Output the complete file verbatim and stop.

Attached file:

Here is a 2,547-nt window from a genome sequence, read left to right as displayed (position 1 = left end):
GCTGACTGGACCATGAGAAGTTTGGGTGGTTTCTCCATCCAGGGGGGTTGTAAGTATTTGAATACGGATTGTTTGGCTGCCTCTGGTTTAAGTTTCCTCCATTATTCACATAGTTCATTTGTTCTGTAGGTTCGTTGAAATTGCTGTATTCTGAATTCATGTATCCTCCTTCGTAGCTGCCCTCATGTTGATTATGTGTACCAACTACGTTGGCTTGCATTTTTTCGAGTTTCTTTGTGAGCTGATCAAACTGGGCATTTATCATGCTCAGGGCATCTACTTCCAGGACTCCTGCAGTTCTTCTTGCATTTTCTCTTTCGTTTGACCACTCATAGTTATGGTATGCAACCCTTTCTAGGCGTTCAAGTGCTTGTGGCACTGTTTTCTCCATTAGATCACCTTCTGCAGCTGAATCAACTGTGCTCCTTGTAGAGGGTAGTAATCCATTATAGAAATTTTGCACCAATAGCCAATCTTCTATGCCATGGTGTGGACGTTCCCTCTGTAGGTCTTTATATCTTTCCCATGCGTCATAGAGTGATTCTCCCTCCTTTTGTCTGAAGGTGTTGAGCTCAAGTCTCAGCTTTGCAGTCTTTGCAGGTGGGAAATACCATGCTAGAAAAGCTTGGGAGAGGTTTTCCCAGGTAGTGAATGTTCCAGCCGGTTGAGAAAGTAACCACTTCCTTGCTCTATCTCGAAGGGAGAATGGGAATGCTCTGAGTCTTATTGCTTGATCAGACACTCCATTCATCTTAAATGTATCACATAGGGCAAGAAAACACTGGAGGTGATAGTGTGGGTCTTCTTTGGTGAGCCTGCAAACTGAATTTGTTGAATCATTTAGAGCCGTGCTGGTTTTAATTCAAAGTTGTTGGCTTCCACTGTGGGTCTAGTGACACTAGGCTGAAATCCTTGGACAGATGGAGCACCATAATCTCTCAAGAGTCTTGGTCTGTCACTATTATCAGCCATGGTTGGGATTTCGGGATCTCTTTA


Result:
Here is a 2,547-nt window from a genome sequence, read left to right as displayed (position 1 = left end):
GCTGACTGGACCATGAGAAGTTTGGGTGGTTTCTCCATCCAGGGGGGTTGTAAGTATTTGAATACGGATTGTTTGGCTGCCTCTGGTTTAAGTTTCCTCCATTATTCACATAGTTCATTTGTTCTGTAGGTTCGTTGAAATTGCTGTATTCTGAATTCATGTATCCTCCTTCGTAGCTGCCCTCATGTTGATTATGTGTACCAACTACGTTGGCTTGCATTTTTTCGAGTTTCTTTGTGAGCTGATCAAACTGGGCATTTATCATGCTCAGGGCATCTACTTCCAGGACTCCTGCAGTTCTTCTTGCATTTTCTCTTTCGTTTGACCACTCATAGTTATGGTATGCAACCCTTTCTAGGCGTTCAAGTGCTTGTGGCACTGTTTTCTCCATTAGATCACCTTCTGCAGCTGAATCAACTGTGCTCCTTGTAGAGGGTAGTAATCCATTATAGAAATTTTGCACCAATAGCCAATCTTCTATGCCATGGTGTGGACGTTCCCTCTGTAGGTCTTTATATCTTTCCCATGCGTCATAGAGTGATTCTCCCTCCTTTTGTCTGAAGGTGTTGAGCTCAAGTCTCAGCTTTGCAGTCTTTGCAGGTGGGAAATACCATGCTAGAAAAGCTTGGGAGAGGTTTTCCCAGGTAGTGAATGTTCCAGCCGGTTGAGAAAGTAACCACTTCCTTGCTCTATCTCGAAGGGAGAATGGGAATGCTCTGAGTCTTATTGCTTGATCAGACACTCCATTCATCTTAAATGTATCACATAGGGCAAGAAAACACTGGAGGTGATAGTGTGGGTCTTCTTTGGTGAGCCTGCAAACTGAATTTGTTGAATCATTTAGAGCCGTGCTGGTTTTAATTCAAAGTTGTTGGCTTCCACTGTGGGTCTAGTGACACTAGGCTGAAATCCTTGGACAGATGGAGCACCATAATCTCTCAAGAGTCTTGGTCTGTCACTATTATCAGCCATGGTTGGGATTTCGGGATCTCTTTA